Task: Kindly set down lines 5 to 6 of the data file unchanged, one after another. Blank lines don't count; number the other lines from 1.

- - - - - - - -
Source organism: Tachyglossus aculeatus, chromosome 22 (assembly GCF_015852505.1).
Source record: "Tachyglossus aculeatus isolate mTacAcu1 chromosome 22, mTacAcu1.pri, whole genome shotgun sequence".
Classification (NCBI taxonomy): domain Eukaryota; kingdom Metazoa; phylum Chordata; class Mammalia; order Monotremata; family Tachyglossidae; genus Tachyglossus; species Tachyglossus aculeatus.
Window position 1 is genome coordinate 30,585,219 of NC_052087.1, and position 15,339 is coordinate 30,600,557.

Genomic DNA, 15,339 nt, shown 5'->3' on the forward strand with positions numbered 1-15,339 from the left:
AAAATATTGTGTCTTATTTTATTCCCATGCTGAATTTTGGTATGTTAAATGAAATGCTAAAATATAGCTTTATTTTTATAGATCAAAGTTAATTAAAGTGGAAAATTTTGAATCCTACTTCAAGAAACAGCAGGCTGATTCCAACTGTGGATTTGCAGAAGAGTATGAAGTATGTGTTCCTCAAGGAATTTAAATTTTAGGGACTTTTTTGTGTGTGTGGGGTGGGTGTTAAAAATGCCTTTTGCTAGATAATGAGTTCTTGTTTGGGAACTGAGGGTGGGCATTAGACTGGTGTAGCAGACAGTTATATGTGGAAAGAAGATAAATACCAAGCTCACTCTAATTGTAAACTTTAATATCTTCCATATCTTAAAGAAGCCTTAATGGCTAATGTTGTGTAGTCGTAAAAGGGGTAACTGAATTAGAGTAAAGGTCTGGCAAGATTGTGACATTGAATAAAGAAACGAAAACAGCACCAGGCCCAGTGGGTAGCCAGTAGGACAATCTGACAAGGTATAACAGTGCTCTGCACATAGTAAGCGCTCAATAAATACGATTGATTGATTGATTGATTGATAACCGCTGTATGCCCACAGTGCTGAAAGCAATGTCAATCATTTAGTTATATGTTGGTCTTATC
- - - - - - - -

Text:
Genomic DNA, 15,339 nt, shown 5'->3' on the forward strand with positions numbered 1-15,339 from the left:
AAAATATTGTGTCTTATTTTATTCCCATGCTGAATTTTGGTATGTTAAATGAAATGCTAAAATATAGCTTTATTTTTATAGATCAAAGTTAATTAAAGTGGAAAATTTTGAATCCTACTTCAAGAAACAGCAGGCTGATTCCAACTGTGGATTTGCAGAAGAGTATGAAGTATGTGTTCCTCAAGGAATTTAAATTTTAGGGACTTTTTTGTGTGTGTGGGGTGGGTGTTAAAAATGCCTTTTGCTAGATAATGAGTTCTTGTTTGGGAACTGAGGGTGGGCATTAGACTGGTGTAGCAGACAGTTATATGTGGAAAGAAGATAAATACCAAGCTCACTCTAATTGTAAACTTTAATATCTTCCATATCTTAAAGAAGCCTTAATGGCTAATGTTGTGTAGTCGTAAAAGGGGTAACTGAATTAGAGTAAAGGTCTGGCAAGATTGTGACATTGAATAAAGAAACGAAAACAGCACCAGGCCCAGTGGGTAGCCAGTAGGACAATCTGACAAGGTATAACAGTGCTCTGCACATAGTAAGCGCTCAATAAATACGATTGATTGATTGATTGATTGATAACCGCTGTATGCCCACAGTGCTGAAAGCAATGTCAATCATTTAGTTATATGTTGGTCTTATC